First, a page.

Thank You so much for sharing - such Good News!!
It sounds as your DH's tumors do Not like Folfirinox at all
You must be very pleased with these News!
Regarding your 'SUV question' - I have not read up on SUV before today, because my hubby has never had a test that has made me look for info. I see that member jhocno197 has replied, but I always need to see references to statements (due to bad experiences from other Forums) so I tried to find some. I found these two below. Maybe these references can help you investigate more to understand. (The last reference talk a lot about how to calculate)
From (2016) https://www.ncbi.nlm.nih.gov/pmc/articles/PMC4880772/
"An experienced nuclear medicine physician interpreted the whole-body PET images, and was blinded for patient’s history, clinical findings, and conventional imaging.
It was considered the difference the two 18FDG-PET-CT for the early response assessment (delta ∆ SUV). In patients with multiple metastases, it was chosen randomly three to five lesions with 18FDG-PET-CT uptake. Patients with less than five lesions: all the lesions were evaluated. European Organization for Research and Treatment in Cancer (EORTC) criteria for PET-CT were used: partial response is when delta SUV drop more than 25%, disease progression is when delta SUV increases more than 25% or appearance of new metastatic lesions and stable disease when the SUV decrease be less than 25% or the increase be less than 25% (34).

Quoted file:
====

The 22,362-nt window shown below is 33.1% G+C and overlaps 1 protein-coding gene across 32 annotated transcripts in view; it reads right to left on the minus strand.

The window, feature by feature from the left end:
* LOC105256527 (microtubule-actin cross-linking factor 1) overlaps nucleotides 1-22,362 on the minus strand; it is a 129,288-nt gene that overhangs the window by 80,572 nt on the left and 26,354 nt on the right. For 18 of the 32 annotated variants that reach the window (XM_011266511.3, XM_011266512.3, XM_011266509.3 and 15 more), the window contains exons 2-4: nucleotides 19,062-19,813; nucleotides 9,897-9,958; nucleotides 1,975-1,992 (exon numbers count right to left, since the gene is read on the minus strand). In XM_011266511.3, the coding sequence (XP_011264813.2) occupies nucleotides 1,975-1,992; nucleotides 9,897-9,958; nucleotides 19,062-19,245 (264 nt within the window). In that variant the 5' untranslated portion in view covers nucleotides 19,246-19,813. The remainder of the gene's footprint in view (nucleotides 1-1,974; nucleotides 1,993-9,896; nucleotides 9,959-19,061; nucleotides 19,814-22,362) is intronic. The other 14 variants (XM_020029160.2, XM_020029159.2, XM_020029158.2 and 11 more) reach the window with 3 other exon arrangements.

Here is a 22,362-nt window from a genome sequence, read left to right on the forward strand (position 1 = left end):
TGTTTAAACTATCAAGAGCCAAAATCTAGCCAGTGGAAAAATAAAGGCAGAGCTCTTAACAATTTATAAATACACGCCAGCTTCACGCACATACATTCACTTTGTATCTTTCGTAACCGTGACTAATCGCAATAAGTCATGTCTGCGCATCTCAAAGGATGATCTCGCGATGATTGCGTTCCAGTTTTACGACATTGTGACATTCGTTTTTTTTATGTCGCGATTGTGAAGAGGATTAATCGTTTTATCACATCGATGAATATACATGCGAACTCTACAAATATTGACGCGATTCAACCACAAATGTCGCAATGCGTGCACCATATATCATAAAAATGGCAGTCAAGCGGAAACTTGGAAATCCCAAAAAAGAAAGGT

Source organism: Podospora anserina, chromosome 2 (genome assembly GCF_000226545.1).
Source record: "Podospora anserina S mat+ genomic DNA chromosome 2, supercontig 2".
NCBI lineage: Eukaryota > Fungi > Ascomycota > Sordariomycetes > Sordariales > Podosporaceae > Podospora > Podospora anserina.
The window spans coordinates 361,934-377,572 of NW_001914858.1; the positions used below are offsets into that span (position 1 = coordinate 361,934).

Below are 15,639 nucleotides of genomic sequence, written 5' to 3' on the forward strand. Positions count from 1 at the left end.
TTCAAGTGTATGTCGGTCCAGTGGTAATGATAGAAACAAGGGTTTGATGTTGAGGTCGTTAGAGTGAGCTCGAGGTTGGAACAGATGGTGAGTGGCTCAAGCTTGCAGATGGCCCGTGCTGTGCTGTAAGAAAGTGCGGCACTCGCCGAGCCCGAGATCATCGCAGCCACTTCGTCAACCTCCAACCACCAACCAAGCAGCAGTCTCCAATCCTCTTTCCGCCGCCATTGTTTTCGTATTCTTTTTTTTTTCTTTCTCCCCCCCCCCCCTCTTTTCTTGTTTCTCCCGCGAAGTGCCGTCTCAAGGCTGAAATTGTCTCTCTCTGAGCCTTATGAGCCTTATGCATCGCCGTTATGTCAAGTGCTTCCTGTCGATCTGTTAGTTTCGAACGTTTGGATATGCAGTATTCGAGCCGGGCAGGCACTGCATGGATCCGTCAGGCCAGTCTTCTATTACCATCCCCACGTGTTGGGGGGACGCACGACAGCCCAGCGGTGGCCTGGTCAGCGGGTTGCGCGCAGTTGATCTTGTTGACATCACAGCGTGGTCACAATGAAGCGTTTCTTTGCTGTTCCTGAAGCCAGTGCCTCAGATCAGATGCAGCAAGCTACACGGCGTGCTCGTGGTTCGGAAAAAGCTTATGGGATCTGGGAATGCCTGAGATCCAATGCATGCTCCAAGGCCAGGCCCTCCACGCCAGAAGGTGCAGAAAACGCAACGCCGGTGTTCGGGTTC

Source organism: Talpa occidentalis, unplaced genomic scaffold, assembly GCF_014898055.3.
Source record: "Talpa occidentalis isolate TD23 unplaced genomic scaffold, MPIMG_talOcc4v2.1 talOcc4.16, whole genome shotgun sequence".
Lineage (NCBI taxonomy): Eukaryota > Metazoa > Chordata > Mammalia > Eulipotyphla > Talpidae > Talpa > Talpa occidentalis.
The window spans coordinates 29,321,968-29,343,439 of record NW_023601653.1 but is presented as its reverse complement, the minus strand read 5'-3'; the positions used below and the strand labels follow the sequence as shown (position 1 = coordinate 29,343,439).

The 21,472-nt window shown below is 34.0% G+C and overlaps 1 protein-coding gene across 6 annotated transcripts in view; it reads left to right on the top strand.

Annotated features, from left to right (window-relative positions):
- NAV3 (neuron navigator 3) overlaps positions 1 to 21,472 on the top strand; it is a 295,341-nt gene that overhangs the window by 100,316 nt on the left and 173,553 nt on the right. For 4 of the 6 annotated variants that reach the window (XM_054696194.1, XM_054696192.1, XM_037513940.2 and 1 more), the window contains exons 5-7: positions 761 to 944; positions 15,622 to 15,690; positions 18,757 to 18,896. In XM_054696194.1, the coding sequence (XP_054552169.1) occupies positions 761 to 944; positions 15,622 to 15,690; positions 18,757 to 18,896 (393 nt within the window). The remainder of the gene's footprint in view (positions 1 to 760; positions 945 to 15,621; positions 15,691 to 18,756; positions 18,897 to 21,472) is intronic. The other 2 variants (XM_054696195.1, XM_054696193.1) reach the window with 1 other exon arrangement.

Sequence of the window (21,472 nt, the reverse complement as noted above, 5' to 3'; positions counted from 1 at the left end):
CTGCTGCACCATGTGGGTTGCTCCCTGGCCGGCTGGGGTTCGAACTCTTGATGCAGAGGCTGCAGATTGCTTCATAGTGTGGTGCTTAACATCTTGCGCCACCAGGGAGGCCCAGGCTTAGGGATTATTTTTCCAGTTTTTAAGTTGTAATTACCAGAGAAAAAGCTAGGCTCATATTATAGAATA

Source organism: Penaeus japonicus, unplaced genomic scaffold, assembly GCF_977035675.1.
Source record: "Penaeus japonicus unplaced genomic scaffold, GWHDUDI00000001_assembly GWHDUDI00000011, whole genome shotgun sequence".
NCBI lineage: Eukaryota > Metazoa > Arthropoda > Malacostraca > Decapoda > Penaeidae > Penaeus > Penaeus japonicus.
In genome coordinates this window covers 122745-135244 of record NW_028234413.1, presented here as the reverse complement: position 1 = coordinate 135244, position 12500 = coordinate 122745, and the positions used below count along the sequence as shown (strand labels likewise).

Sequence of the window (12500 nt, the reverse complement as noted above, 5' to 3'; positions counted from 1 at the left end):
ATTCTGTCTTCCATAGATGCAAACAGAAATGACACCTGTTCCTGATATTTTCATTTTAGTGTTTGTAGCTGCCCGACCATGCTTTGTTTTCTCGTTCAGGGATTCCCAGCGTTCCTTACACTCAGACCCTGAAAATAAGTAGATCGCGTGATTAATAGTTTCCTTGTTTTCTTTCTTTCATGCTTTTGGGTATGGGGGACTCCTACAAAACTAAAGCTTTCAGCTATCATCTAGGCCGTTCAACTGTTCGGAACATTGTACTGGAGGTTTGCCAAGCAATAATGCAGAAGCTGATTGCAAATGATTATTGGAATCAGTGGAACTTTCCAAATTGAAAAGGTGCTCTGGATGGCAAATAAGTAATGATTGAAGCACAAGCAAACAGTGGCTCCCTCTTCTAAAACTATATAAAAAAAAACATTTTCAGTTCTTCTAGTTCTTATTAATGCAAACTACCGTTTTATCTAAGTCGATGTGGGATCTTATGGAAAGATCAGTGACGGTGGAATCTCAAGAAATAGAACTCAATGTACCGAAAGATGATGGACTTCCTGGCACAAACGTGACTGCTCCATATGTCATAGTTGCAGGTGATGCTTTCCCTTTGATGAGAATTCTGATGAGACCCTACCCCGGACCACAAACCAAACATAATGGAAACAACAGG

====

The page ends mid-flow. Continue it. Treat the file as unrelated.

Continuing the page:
A responder patient was defined as someone that had partial or complete response. "
From (2017) http://jnm.snmjournals.org/content/58/4/523.full
"When acquired with careful attention to protocol, tumor SUV has a within-subject coefficient of variation of approximately 10%. In a response assessment setting, SUV reductions of more than 25% and increases of more than 33% are unlikely to be due to measurement variability. Broader margins may be required for sites with less rigorous protocol compliance, but in general, SUV is a highly repeatable imaging biomarker that is ideally suited to monitoring tumor response to treatment in individual patients."
"One issue that arises in test–retest studies of this kind is whether to analyze the data in the units of the original measurement (d expressed in SUV units) or in relative units (D expressed as a percentage). ... Characterizing repeatability in relative units is well suited to the way SUV is used in response assessment studies, which commonly quote percentage change in SUV relative to a baseline measurement. In addition to being easily interpreted, relative units are helpful when one is comparing literature reports that use different SUV formulations. SUV data derived using lean body mass as opposed to total body mass normalization have different ranges and are not directly comparable. However, the use of the relative difference D to characterize repeatability allows comparison of data from different reports irrespective of the SUV normalization schemes."